Hollande’s Policy on Europe Relatively Unclear before Legislative Elections

President François Hollande’s election has been welcomed by many in the European press as the beginning of a new era, marking the end of the “Merkozy” program of austerity. The debt crisis continues to shake up the European Union, and the parliamentary elections in Greece on May 6 were only the latest episode in an already unstable financial market. But can Hollande’s European policy be reduced to his willingness to renegotiate the “Fiscal Compact”?

Foreign policy, as well as European Defense policies, were notably absent from the electoral campaign for the Presidency of the French Republic. Since the transfer of power from former President Sarkozy to Hollande, the government has been cautious regarding issues such as European policy. Hollande has come to power at a time when Europe is experiencing its worst economic crisis since 1929, and he is considered by Mario Rajoy, Mario Monti and David Cameron to be the only one who will be able to influence Angela Merkel to change her positions. He is often described as the spiritual son of Jacques Delors. François Hollande has threatened not to ratify the treaty regarding fiscal stability, cooperation and governance, supported by Angela Merkel. He has also declared that he would like to expand the Franco-German Executive to other European countries. He would choose to raise such issues such as European Defense and would focus on EU policy, mistreated, in his opinion, by his predecessor.

During the campaign, François Hollande was very vague on these issues. He declared his wish to reconcile the “no-ists” and the “yes-ists” of the Treaty for the European Constitution. This resulted in a surprising decision to appoint Laurent Fabius at the Quai d’Orsay at a time when strengthening European links is now a unanimous priority. He has become a central figure in Europe and internationally, having the audacity to impose a section on growth in the fiscal pact.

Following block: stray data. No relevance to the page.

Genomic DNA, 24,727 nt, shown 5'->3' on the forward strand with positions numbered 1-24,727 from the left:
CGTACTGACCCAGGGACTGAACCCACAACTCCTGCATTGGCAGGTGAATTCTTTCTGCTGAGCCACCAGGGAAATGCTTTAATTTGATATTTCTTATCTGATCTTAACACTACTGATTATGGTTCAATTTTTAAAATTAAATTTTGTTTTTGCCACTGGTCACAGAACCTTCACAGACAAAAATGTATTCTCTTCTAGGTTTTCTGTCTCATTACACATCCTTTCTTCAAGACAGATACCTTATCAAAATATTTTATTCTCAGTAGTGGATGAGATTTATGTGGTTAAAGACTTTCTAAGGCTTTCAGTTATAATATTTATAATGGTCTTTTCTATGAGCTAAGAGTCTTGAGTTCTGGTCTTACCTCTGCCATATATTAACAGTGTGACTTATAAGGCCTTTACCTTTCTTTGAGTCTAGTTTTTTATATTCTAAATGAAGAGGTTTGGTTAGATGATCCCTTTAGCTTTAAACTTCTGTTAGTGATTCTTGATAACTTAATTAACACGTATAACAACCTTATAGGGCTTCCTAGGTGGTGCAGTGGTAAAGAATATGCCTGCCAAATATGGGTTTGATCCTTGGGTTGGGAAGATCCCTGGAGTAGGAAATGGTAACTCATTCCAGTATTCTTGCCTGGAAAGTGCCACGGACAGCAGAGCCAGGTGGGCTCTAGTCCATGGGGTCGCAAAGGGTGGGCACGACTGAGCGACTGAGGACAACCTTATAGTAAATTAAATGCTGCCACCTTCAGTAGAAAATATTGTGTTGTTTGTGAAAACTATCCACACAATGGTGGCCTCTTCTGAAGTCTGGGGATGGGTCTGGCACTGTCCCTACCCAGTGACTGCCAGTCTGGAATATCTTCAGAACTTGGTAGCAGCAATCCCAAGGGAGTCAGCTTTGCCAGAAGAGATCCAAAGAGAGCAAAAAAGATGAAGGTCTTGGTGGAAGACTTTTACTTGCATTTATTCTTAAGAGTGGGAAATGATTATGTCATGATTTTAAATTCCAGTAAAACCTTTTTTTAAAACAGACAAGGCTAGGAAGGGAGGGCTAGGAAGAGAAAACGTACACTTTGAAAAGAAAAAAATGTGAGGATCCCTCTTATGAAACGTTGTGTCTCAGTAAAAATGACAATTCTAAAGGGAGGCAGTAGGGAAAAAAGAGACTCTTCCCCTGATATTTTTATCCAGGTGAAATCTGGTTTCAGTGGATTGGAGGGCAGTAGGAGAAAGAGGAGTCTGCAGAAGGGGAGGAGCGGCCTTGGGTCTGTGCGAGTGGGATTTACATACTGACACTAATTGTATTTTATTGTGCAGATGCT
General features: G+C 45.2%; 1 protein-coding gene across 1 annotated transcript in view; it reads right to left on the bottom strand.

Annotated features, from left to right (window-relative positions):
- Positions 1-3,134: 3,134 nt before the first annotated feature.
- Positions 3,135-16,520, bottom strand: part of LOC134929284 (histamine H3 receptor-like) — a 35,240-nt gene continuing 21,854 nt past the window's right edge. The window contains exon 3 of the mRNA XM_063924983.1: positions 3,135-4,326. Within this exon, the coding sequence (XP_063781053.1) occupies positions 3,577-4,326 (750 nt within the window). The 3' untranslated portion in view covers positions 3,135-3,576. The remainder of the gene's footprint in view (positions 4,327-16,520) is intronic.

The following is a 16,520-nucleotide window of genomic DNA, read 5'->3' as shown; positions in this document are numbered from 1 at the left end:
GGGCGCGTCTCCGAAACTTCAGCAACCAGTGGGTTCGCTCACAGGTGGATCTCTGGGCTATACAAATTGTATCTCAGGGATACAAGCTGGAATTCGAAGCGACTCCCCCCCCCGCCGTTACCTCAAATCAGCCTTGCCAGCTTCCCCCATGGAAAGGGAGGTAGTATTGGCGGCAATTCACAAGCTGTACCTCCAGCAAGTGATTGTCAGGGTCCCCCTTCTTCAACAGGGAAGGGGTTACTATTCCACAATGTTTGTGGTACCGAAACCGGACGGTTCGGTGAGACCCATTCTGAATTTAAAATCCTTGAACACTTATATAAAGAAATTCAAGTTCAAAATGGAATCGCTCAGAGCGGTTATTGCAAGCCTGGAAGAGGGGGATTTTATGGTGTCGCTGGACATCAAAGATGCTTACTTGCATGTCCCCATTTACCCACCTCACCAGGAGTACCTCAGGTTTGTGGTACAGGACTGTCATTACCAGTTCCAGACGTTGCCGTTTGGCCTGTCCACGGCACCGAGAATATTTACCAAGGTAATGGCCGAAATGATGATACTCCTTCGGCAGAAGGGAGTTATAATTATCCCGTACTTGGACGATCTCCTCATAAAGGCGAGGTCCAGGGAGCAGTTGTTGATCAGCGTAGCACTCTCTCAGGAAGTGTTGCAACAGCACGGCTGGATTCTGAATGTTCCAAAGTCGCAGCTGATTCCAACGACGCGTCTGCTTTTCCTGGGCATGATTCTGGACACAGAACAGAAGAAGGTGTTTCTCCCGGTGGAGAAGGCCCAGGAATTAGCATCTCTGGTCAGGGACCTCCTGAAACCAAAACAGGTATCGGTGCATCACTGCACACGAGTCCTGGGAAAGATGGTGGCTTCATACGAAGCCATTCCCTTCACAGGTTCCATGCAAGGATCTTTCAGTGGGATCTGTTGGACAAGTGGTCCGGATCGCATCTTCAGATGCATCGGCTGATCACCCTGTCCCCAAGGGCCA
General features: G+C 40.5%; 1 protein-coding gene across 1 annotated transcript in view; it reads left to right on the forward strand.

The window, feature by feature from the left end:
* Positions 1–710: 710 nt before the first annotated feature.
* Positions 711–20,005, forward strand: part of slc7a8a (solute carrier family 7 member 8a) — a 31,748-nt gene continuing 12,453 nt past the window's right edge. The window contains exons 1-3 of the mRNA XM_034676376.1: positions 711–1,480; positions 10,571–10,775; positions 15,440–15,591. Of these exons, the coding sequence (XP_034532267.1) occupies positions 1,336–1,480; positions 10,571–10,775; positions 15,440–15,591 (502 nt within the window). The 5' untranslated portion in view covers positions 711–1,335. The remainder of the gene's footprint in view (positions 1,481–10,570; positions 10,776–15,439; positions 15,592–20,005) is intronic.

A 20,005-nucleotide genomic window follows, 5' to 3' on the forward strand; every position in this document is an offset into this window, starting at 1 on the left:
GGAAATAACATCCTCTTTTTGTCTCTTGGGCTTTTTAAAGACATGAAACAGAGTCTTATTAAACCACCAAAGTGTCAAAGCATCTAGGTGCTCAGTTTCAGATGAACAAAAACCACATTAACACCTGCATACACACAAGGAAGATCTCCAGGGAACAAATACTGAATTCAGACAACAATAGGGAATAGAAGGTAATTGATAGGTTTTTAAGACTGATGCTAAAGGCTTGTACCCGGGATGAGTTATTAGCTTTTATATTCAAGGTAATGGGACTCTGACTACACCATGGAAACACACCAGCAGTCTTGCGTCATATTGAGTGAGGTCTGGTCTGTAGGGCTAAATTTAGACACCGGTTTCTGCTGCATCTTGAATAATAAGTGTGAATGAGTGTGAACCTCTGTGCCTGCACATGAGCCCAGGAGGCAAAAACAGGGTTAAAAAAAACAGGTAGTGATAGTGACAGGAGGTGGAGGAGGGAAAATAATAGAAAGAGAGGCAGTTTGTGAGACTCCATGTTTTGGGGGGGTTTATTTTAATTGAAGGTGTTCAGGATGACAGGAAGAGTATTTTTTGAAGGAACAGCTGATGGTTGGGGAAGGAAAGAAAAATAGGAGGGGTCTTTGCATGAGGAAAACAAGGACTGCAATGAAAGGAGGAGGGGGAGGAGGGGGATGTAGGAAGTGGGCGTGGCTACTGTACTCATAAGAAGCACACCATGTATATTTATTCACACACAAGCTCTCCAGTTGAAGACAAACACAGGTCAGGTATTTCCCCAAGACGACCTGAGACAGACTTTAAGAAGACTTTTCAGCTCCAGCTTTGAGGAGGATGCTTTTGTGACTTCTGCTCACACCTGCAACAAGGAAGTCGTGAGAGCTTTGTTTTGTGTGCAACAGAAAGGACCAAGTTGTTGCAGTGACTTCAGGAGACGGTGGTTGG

The press was very vocal when Angela Merkel and Sarkozy jointly condemned the “irresponsible person” as a cause for the crisis.  It soon became clear that a policy of restricted spending would cause the debt to worsen if it were not accompanied by proactive stimulus. François Hollande had expressed early-on his beliefs that this plan also had to be paired with a growth package. This is a position that more and more European and foreign leaders have adopted recently. Even though many disagree on the means to economic recovery, growth measures are now unanimously perceived as a necessity, even by Angela Merkel. These stimulus policies must be paired with institutional developments within the EU; the idea of federalism is now central even if its meaning varies depending on the leaders. We do not know, however, what the man who precipitated this change of opinion thinks about the issue. One can suspect François Hollande to be a federalist, but he has never expressed himself on the subject. What his federalism represents is yet to be defined. Generally, in the realm of federalism,  federalizing the European economy goes hand-in-hand with federalizing European politics. On this issue, it is interesting that neither François Hollande, nor his foreign minister, nor his Minister Delegate for European Affairs, nor the great figures of the Socialist party, have said a word.

 

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